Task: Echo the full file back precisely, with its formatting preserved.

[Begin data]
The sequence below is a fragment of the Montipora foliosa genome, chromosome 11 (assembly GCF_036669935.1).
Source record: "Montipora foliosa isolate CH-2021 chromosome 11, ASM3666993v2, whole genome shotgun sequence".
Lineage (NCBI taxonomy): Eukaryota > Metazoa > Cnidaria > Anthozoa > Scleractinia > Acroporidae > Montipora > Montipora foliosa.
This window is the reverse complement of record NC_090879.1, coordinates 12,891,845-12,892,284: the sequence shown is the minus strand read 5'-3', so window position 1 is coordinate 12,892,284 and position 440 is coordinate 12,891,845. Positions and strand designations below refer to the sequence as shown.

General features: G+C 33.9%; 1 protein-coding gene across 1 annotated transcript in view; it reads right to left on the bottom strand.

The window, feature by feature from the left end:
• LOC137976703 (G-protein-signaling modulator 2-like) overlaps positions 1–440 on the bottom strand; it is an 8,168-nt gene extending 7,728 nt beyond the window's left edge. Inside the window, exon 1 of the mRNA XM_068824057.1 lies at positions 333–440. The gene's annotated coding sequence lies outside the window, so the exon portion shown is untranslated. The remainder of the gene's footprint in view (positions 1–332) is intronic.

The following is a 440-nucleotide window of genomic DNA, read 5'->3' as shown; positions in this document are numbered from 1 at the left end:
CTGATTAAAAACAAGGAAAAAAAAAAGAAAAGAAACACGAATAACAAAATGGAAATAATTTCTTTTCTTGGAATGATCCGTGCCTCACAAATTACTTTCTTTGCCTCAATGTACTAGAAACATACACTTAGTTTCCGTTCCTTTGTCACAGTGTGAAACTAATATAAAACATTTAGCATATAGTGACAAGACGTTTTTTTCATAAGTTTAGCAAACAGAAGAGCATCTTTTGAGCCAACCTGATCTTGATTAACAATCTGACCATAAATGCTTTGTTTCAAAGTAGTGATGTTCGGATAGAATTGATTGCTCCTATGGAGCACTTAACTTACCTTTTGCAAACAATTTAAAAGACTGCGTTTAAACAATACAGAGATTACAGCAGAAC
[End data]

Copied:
The sequence below is a fragment of the Montipora foliosa genome, chromosome 11 (assembly GCF_036669935.1).
Source record: "Montipora foliosa isolate CH-2021 chromosome 11, ASM3666993v2, whole genome shotgun sequence".
Lineage (NCBI taxonomy): Eukaryota > Metazoa > Cnidaria > Anthozoa > Scleractinia > Acroporidae > Montipora > Montipora foliosa.
This window is the reverse complement of record NC_090879.1, coordinates 12,891,845-12,892,284: the sequence shown is the minus strand read 5'-3', so window position 1 is coordinate 12,892,284 and position 440 is coordinate 12,891,845. Positions and strand designations below refer to the sequence as shown.

General features: G+C 33.9%; 1 protein-coding gene across 1 annotated transcript in view; it reads right to left on the bottom strand.

The window, feature by feature from the left end:
• LOC137976703 (G-protein-signaling modulator 2-like) overlaps positions 1–440 on the bottom strand; it is an 8,168-nt gene extending 7,728 nt beyond the window's left edge. Inside the window, exon 1 of the mRNA XM_068824057.1 lies at positions 333–440. The gene's annotated coding sequence lies outside the window, so the exon portion shown is untranslated. The remainder of the gene's footprint in view (positions 1–332) is intronic.

The following is a 440-nucleotide window of genomic DNA, read 5'->3' as shown; positions in this document are numbered from 1 at the left end:
CTGATTAAAAACAAGGAAAAAAAAAAGAAAAGAAACACGAATAACAAAATGGAAATAATTTCTTTTCTTGGAATGATCCGTGCCTCACAAATTACTTTCTTTGCCTCAATGTACTAGAAACATACACTTAGTTTCCGTTCCTTTGTCACAGTGTGAAACTAATATAAAACATTTAGCATATAGTGACAAGACGTTTTTTTCATAAGTTTAGCAAACAGAAGAGCATCTTTTGAGCCAACCTGATCTTGATTAACAATCTGACCATAAATGCTTTGTTTCAAAGTAGTGATGTTCGGATAGAATTGATTGCTCCTATGGAGCACTTAACTTACCTTTTGCAAACAATTTAAAAGACTGCGTTTAAACAATACAGAGATTACAGCAGAAC